6. The premise grabbed me right away and I absolutely love the "Mom said" lines you use in here. The excerpt itself is very grounding. I just watched Woodlawn which was in 1970s slowly integrating Alabama and I could really get a feel for this happening. The only thing I do not like much right now is the mc, BUT the premise and knowing what kind of character arc your mc is going to have to go through would keep me reading. Nicely done! I wish you all the best!

  7. Perhaps cut everything from that first parg except the first sentence. It slows down the momentum of the thrown rock. Let us get to that Bam! right away so we feel it. And I did wonder why she'd use her lucky rock? If it was lucky, why throw it away?

    I agree with comments about the tiara. This is a hard, ugly scene, so the descriptions would work better if they relected that, rather than something beautiful.

    And I, too, would suggest just sticking to the action in this opening scene. The MC's thoughts get in the way.

  8. Great pitch and opening lines. Such a timely story.

    I would remove "the pavement chipping its sharp edges." Unnecessary detail.

    I love "and the only thing Mom and I have thrown are insults at the church ladies back in North Carolina"

    I like "She opens her mouth in the shape of a scream" but "Fragments of sparkling glass in her puff of black hair catch the morning sun like a tiara of small diamonds." is too much.

    I would love to read more.

  9. I like this. Would change a few things. The last line of the log line--I would say "Beryl must negotiate loyalty to friends, school, and an entire community vs. being true to herself. Also, I liked the first paragraph and only knowing how to throw insults to church ladies. I would cut the line in two: I don’t have a dad to teach me to throw, and the only thing Mom and I have thrown are insults at the church ladies back in North Carolina. I expect the rock to miss and bounce on the street.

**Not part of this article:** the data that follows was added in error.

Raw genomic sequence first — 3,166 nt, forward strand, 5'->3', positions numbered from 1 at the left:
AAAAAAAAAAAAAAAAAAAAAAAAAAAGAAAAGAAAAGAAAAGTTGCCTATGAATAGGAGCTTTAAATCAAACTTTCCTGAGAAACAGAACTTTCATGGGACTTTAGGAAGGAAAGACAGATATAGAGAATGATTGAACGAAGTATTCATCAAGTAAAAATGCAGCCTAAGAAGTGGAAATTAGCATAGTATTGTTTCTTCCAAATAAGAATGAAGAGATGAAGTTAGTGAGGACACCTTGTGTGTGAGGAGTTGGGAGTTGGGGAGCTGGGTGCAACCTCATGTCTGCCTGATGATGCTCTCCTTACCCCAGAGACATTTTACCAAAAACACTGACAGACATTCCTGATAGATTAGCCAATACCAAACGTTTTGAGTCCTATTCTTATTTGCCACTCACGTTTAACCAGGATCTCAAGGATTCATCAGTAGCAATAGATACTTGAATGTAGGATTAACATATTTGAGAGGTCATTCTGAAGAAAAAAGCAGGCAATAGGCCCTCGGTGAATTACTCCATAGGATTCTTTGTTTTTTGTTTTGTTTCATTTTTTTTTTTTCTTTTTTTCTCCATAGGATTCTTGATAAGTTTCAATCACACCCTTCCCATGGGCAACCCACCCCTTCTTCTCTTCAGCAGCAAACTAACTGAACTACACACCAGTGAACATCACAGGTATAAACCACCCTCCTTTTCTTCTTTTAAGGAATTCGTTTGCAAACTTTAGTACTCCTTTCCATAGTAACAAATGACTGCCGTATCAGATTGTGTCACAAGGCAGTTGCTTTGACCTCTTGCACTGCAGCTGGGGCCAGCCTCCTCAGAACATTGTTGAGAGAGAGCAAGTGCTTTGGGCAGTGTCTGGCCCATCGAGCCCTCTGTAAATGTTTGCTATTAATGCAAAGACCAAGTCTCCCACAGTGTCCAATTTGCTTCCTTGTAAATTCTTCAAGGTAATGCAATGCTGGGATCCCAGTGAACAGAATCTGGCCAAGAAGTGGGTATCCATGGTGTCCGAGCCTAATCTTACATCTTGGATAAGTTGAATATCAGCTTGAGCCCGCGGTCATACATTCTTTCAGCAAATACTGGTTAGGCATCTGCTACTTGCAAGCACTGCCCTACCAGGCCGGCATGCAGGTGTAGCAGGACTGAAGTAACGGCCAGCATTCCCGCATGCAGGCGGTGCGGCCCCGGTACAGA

"Maybe I wouldn’t have cared if I did hurt her"--You could delete maybe. At this point in your young character's development, she is throwing a rock and must know the consequences, but she does it anyway. She will evolve over time.

  10. I thought this was immediate, well paced, and bold. To throw a rock that could hurt a girl, even kill her, nit for self protection but because of hate,that's a harsh character. I want to read more. My only quibble is how does she know her mother would say it's a lucky rock. But other than that, it's very effective

  11. Lurking editor Alison here. There's a lot of power to this one. I enjoyed the energy of the passage and very much intrigued by the personal conflict that's coming. This is a tough topic for middle grade--having to reckon with yourself and what you believe--and it's an important one.

    I like so much of this, and yet I think your final two paragraphs are not nearly as strong as the rest of the passage. Your beginning is detailed and evocative and as sharp as the edges of the work, as sharp as the shards of shattered glass. Your final paragraphs are muddled. Go back to the very foundations of those paragraphs. Pick precise words. Enhance your imagery. The scream is weird, as is the description of the girl on the bus. It doesn't fit with the writing of the rest of the passage. And that girl ducking down is confusing. I get that she's taking cover, but it wasn't immediately apparent.

    And the emotion of your final paragraph is great, but it's buried by disjointed sentences that don't seem to flow properly. That should, perhaps, be switched around and made more specific.

    Work on those bits, and it will elevate the entire piece into something extraordinary.